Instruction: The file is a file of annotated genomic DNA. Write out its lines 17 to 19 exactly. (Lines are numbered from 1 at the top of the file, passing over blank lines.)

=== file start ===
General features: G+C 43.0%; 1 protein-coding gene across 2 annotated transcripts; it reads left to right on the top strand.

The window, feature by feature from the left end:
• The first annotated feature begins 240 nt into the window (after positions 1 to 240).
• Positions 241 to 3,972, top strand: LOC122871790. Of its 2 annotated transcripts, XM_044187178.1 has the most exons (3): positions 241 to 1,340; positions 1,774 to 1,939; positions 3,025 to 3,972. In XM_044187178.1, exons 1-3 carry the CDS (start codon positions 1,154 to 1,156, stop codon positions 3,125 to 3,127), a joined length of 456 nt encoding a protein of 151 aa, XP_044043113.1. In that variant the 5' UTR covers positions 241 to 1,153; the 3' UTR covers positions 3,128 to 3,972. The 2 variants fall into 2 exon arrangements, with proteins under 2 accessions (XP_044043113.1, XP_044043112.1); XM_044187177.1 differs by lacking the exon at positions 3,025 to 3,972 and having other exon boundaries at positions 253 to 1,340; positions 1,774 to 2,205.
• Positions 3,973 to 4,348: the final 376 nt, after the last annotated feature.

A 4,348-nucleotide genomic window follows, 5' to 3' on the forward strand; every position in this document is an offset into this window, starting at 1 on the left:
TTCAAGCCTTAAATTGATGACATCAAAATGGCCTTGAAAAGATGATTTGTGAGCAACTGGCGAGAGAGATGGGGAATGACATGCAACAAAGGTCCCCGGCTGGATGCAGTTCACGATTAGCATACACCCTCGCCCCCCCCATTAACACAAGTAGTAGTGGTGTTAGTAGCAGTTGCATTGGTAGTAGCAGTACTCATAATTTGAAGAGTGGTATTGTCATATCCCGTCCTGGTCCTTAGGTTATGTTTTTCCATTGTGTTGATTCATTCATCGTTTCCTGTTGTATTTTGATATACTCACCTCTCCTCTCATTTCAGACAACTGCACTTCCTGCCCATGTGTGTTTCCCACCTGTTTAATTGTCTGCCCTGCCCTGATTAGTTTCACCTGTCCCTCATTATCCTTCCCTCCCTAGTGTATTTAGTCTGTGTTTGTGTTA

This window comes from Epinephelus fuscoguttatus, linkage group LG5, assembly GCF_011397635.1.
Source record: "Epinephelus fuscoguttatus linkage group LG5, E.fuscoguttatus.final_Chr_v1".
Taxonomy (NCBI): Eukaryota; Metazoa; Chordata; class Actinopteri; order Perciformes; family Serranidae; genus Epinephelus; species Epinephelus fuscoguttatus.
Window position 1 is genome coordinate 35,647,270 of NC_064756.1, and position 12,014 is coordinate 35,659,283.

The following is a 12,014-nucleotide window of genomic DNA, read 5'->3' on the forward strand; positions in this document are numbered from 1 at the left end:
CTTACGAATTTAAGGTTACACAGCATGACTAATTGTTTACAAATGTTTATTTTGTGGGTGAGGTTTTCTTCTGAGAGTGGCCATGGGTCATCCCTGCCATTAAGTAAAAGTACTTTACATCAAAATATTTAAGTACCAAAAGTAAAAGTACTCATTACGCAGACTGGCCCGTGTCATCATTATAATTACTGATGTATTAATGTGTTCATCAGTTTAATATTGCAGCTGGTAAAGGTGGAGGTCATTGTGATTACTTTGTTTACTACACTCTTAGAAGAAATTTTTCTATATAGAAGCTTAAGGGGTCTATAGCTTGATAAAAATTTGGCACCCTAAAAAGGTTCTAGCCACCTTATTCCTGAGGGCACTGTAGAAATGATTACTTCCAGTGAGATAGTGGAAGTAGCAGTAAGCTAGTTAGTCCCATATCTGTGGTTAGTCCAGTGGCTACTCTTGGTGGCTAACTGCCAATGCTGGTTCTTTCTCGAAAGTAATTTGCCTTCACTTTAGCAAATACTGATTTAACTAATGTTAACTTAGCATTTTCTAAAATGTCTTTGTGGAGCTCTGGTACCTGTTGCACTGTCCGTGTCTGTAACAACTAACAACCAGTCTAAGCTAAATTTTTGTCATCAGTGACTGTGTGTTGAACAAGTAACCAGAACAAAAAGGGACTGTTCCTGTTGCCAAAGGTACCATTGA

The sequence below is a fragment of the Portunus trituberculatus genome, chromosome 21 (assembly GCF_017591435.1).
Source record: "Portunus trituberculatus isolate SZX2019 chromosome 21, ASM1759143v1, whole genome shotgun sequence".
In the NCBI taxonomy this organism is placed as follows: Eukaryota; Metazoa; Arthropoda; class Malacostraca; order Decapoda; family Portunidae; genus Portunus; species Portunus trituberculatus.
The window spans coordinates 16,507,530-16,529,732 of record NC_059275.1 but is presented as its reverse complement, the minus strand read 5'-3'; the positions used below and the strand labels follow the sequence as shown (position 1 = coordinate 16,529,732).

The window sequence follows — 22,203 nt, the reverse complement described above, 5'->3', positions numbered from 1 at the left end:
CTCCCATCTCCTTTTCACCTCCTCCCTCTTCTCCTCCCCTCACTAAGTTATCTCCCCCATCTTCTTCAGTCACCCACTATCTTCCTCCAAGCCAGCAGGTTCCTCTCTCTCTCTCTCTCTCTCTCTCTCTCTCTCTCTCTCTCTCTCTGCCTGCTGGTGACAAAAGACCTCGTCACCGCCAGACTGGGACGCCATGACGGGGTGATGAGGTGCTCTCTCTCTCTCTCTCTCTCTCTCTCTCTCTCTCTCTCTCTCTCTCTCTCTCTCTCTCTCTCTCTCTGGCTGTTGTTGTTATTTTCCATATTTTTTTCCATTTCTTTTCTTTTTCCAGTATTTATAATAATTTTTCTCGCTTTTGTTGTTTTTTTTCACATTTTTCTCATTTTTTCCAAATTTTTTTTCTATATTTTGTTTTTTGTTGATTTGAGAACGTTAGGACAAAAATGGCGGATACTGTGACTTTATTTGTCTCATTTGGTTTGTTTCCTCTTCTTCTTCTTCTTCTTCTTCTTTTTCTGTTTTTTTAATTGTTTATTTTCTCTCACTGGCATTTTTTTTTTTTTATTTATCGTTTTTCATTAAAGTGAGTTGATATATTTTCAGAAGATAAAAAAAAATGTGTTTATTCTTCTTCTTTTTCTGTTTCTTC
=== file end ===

The window spans coordinates 16,507,530-16,529,732 of record NC_059275.1 but is presented as its reverse complement, the minus strand read 5'-3'; the positions used below and the strand labels follow the sequence as shown (position 1 = coordinate 16,529,732).

The window sequence follows — 22,203 nt, the reverse complement described above, 5'->3', positions numbered from 1 at the left end:
CTCCCATCTCCTTTTCACCTCCTCCCTCTTCTCCTCCCCTCACTAAGTTATCTCCCCCATCTTCTTCAGTCACCCACTATCTTCCTCCAAGCCAGCAGGTTCCTCTCTCTCTCTCTCTCTCTCTCTCTCTCTCTCTCTCTCTCTCTCTGCCTGCTGGTGACAAAAGACCTCGTCACCGCCAGACTGGGACGCCATGACGGGGTGATGAGGTGCTCTCTCTCTCTCTCTCTCTCTCTCTCTCTCTCTCTCTCTCTCTCTCTCTCTCTCTCTCTCTCTCTCTGGCTGTTGTTGTTATTTTCCATATTTTTTTCCATTTCTTTTCTTTTTCCAGTATTTATAATAATTTTTCTCGCTTTTGTTGTTTTTTTTCACATTTTTCTCATTTTTTCCAAATTTTTTTTCTATATTTTGTTTTTTGTTGATTTGAGAACGTTAGGACAAAAATGGCGGATACTGTGACTTTATTTGTCTCATTTGGTTTGTTTCCTCTTCTTCTTCTTCTTCTTCTTCTTTTTCTGTTTTTTTAATTGTTTATTTTCTCTCACTGGCATTTTTTTTTTTTTATTTATCGTTTTTCATTAAAGTGAGTTGATATATTTTCAGAAGATAAAAAAAAATGTGTTTATTCTTCTTCTTTTTCTGTTTCTTC